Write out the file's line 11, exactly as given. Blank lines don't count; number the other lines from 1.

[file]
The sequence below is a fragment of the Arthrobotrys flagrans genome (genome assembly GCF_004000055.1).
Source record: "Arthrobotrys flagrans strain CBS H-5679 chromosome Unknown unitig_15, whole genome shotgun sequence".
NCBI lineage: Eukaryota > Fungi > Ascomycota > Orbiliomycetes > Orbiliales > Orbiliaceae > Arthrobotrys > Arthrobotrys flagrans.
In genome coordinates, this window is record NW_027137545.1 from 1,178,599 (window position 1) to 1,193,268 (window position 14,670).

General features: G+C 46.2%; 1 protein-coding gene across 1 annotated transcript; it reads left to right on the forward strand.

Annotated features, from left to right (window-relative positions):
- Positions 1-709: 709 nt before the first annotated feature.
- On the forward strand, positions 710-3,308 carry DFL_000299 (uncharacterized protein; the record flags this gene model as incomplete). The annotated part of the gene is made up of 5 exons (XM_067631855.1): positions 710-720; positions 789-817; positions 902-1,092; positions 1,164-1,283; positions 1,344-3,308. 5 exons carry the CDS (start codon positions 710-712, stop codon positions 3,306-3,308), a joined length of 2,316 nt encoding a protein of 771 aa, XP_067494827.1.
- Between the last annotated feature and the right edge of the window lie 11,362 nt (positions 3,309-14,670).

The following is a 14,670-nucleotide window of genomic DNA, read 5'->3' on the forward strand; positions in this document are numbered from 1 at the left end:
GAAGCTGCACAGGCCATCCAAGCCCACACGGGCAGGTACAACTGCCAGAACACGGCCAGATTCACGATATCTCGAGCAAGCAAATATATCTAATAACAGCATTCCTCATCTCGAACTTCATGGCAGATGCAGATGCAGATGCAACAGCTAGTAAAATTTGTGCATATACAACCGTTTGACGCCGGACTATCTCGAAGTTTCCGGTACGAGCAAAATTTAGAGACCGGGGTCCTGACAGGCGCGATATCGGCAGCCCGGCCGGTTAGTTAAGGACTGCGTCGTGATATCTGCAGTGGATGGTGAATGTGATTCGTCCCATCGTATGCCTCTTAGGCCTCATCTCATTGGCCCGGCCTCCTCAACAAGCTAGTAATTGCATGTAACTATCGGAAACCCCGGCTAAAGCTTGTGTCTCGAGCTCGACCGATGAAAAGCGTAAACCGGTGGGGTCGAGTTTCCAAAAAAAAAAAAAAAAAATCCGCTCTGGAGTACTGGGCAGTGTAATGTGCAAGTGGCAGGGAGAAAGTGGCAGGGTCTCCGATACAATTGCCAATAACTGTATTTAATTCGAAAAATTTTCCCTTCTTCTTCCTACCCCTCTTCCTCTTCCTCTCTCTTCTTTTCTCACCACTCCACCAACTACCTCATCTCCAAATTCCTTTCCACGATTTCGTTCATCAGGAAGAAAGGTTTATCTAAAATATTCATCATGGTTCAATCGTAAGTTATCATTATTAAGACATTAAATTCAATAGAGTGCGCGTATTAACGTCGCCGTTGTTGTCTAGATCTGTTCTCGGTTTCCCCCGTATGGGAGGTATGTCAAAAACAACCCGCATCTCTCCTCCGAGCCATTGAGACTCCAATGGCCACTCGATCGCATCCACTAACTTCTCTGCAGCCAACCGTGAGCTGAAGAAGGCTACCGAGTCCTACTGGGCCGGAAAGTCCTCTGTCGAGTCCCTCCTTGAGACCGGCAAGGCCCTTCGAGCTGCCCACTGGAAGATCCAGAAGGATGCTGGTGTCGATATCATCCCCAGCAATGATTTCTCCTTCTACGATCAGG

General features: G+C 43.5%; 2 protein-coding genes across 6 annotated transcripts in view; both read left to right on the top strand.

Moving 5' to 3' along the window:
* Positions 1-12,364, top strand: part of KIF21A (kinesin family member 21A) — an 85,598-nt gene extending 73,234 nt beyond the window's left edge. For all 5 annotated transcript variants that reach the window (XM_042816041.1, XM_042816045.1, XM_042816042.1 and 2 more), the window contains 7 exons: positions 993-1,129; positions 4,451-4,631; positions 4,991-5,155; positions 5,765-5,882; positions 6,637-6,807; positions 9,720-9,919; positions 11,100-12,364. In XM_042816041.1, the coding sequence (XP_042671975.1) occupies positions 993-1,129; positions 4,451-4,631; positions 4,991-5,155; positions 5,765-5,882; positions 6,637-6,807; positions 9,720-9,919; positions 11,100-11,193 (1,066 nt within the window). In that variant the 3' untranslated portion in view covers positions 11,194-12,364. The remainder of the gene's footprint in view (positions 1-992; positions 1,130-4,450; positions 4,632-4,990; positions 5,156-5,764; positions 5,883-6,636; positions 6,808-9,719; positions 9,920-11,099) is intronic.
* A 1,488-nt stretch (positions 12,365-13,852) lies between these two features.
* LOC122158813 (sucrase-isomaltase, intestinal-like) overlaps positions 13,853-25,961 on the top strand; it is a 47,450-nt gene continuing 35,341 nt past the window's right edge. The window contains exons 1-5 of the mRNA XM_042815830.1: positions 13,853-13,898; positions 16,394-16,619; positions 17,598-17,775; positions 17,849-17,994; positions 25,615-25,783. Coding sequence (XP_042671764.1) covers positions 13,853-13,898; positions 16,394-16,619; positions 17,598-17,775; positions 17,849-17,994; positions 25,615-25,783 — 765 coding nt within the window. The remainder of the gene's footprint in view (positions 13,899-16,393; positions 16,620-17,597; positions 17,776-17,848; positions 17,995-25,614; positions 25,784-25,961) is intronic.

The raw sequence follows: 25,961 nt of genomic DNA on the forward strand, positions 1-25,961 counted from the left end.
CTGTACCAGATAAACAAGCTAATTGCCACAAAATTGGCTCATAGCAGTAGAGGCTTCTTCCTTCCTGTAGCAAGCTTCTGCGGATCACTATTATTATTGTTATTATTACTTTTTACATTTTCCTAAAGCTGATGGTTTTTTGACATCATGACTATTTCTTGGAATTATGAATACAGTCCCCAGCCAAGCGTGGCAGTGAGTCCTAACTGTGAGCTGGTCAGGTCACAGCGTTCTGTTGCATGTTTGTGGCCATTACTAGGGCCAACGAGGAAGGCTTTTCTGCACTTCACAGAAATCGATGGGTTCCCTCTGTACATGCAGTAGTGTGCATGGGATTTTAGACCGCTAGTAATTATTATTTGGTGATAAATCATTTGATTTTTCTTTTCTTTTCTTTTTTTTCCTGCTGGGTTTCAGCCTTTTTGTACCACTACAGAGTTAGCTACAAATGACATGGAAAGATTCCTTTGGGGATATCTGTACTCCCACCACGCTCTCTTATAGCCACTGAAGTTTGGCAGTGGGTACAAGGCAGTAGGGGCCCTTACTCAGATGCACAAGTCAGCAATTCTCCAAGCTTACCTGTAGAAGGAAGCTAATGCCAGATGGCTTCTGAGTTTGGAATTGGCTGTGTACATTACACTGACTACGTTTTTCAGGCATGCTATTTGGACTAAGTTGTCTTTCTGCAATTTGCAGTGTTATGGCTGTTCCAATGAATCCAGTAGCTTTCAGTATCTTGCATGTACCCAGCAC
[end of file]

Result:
GAAGCTGCACAGGCCATCCAAGCCCACACGGGCAGGTACAACTGCCAGAACACGGCCAGATTCACGATATCTCGAGCAAGCAAATATATCTAATAACAGCATTCCTCATCTCGAACTTCATGGCAGATGCAGATGCAGATGCAACAGCTAGTAAAATTTGTGCATATACAACCGTTTGACGCCGGACTATCTCGAAGTTTCCGGTACGAGCAAAATTTAGAGACCGGGGTCCTGACAGGCGCGATATCGGCAGCCCGGCCGGTTAGTTAAGGACTGCGTCGTGATATCTGCAGTGGATGGTGAATGTGATTCGTCCCATCGTATGCCTCTTAGGCCTCATCTCATTGGCCCGGCCTCCTCAACAAGCTAGTAATTGCATGTAACTATCGGAAACCCCGGCTAAAGCTTGTGTCTCGAGCTCGACCGATGAAAAGCGTAAACCGGTGGGGTCGAGTTTCCAAAAAAAAAAAAAAAAAATCCGCTCTGGAGTACTGGGCAGTGTAATGTGCAAGTGGCAGGGAGAAAGTGGCAGGGTCTCCGATACAATTGCCAATAACTGTATTTAATTCGAAAAATTTTCCCTTCTTCTTCCTACCCCTCTTCCTCTTCCTCTCTCTTCTTTTCTCACCACTCCACCAACTACCTCATCTCCAAATTCCTTTCCACGATTTCGTTCATCAGGAAGAAAGGTTTATCTAAAATATTCATCATGGTTCAATCGTAAGTTATCATTATTAAGACATTAAATTCAATAGAGTGCGCGTATTAACGTCGCCGTTGTTGTCTAGATCTGTTCTCGGTTTCCCCCGTATGGGAGGTATGTCAAAAACAACCCGCATCTCTCCTCCGAGCCATTGAGACTCCAATGGCCACTCGATCGCATCCACTAACTTCTCTGCAGCCAACCGTGAGCTGAAGAAGGCTACCGAGTCCTACTGGGCCGGAAAGTCCTCTGTCGAGTCCCTCCTTGAGACCGGCAAGGCCCTTCGAGCTGCCCACTGGAAGATCCAGAAGGATGCTGGTGTCGATATCATCCCCAGCAATGATTTCTCCTTCTACGATCAGG